NEW technology is helping to dilute the traditional Yorkshire dialect, it is claimed.

Once-common words such as blashy, meaning wet weather, and yocken, to eat with enjoyment, are now rarely spoken, according to research by North Yorkshire students.

More than 50 Craven College pupils have taken part in the project.

They recorded conversations with residents of Nidderdale, Airedale and Wharfedale aged 18 and above.

The results, on display at the Dales Countryside Museum, in Hawes, until 5pm tomorrow, reveal that many words commonly used in the county two generations ago are now almost forgotten.

English lecturer Jo Cremins, who co-ordinated the project, said: "Unfortunately, the Yorkshire dialect is a bit sparse. The day could not be far off when we all use the same words wherever we come from.

"People do still recognise dialect words, even if they do not use them.

"They remember their parents or grandparents saying them, but that is transient because the next generation will not have heard them at all, and the words will be lost."

Miss Cremins believes there are two reasons why Yorkshire words are vanishing from conversations. She said: "There is a worry now with the internet, texting and the media that things are becoming diluted and watered down.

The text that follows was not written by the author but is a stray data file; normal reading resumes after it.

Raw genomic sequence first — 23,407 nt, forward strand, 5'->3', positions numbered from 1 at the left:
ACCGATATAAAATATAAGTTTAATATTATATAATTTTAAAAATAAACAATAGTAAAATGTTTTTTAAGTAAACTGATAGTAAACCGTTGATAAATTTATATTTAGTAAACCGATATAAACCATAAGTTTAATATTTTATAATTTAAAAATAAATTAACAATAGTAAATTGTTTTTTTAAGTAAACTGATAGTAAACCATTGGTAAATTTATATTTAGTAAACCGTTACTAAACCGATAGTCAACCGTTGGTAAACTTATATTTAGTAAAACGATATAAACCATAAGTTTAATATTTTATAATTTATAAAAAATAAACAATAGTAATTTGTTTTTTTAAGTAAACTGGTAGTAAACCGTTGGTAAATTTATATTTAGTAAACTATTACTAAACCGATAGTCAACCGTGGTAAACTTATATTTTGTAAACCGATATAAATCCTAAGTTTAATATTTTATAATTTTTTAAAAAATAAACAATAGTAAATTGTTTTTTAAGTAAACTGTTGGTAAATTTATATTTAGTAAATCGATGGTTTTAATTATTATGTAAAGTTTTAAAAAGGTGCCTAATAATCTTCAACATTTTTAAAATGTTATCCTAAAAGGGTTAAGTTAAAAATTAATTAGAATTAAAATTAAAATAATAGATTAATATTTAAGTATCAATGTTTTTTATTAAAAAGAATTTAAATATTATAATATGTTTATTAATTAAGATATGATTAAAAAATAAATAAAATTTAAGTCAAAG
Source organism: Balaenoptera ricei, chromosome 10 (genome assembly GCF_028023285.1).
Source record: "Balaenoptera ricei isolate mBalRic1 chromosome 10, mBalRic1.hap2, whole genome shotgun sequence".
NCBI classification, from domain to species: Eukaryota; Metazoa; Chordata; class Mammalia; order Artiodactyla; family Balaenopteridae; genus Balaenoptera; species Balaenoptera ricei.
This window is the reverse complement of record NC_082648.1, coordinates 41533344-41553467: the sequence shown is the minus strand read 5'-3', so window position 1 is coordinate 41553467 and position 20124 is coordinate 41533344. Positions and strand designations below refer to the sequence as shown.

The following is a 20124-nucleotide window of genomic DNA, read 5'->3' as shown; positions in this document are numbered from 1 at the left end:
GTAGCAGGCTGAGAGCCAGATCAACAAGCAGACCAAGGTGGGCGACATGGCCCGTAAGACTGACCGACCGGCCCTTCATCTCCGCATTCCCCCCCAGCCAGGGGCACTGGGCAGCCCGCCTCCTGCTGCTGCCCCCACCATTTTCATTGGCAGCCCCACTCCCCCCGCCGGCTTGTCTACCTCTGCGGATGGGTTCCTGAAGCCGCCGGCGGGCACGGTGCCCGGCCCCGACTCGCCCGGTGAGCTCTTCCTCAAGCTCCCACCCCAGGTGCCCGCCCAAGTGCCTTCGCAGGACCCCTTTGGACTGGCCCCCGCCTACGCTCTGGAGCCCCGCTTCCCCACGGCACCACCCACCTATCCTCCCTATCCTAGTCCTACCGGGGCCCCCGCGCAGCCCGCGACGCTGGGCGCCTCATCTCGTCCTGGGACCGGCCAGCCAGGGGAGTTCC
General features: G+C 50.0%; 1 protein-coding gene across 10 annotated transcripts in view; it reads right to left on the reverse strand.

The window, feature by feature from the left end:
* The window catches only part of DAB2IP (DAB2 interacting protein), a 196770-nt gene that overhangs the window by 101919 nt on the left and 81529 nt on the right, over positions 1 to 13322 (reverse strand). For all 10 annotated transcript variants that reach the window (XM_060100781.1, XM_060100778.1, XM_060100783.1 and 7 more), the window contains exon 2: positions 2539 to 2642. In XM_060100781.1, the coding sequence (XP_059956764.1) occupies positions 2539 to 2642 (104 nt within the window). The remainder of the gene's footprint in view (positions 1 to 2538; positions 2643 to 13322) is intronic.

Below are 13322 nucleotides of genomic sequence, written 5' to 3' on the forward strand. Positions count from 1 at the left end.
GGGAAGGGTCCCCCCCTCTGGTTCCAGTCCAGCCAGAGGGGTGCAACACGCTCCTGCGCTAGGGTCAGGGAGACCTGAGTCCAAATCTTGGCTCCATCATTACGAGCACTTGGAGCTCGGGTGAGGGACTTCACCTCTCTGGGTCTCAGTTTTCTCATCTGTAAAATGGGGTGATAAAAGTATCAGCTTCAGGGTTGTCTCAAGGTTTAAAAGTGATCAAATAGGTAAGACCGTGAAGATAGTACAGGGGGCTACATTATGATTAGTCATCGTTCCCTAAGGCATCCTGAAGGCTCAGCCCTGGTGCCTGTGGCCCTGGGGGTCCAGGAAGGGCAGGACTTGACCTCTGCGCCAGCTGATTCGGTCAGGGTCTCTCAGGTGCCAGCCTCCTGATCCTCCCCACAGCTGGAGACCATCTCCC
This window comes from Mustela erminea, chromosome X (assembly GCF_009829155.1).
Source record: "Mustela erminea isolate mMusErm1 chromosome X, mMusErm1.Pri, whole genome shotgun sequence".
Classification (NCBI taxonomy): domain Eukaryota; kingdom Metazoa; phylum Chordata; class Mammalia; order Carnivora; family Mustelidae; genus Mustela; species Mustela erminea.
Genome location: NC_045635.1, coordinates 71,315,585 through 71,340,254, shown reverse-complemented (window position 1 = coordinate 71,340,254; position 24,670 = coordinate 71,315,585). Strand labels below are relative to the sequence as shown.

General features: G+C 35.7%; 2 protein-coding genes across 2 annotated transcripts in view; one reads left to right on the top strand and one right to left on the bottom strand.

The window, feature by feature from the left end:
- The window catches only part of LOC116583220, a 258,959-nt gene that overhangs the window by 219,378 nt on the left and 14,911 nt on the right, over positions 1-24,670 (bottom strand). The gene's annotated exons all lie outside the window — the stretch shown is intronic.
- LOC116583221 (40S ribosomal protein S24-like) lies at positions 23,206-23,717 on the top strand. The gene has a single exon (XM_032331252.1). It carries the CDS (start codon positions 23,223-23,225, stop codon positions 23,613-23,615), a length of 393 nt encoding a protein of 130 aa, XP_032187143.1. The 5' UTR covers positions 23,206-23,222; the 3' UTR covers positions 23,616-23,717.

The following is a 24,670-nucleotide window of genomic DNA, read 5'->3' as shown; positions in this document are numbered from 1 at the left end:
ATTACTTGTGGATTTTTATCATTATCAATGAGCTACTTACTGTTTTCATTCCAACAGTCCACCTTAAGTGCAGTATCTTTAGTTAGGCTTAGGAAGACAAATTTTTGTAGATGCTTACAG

"An international language is coming in; the sort of thing everybody speaks and can understand."

She also blamed changes in the way of life in the predominately rural county.

Miss Cremins said: "There is a whole farming vocabulary which has disappeared with mechanisation.

"Words which began life as farming terms and then got taken up into the general language have passed out of use.

"We have to work really hard to preserve this, but it is difficult as language is changing all the time."

The £20,000 project was funded by the Heritage Lottery Fund.

The students will interview residents of Wensleydale and Swaledale later this year.

Groups of people prepared to be questioned have been asked to call Miss Cremins on 01423-503461.

From January, the completed research will form part of a permanent resource at Hawes museum.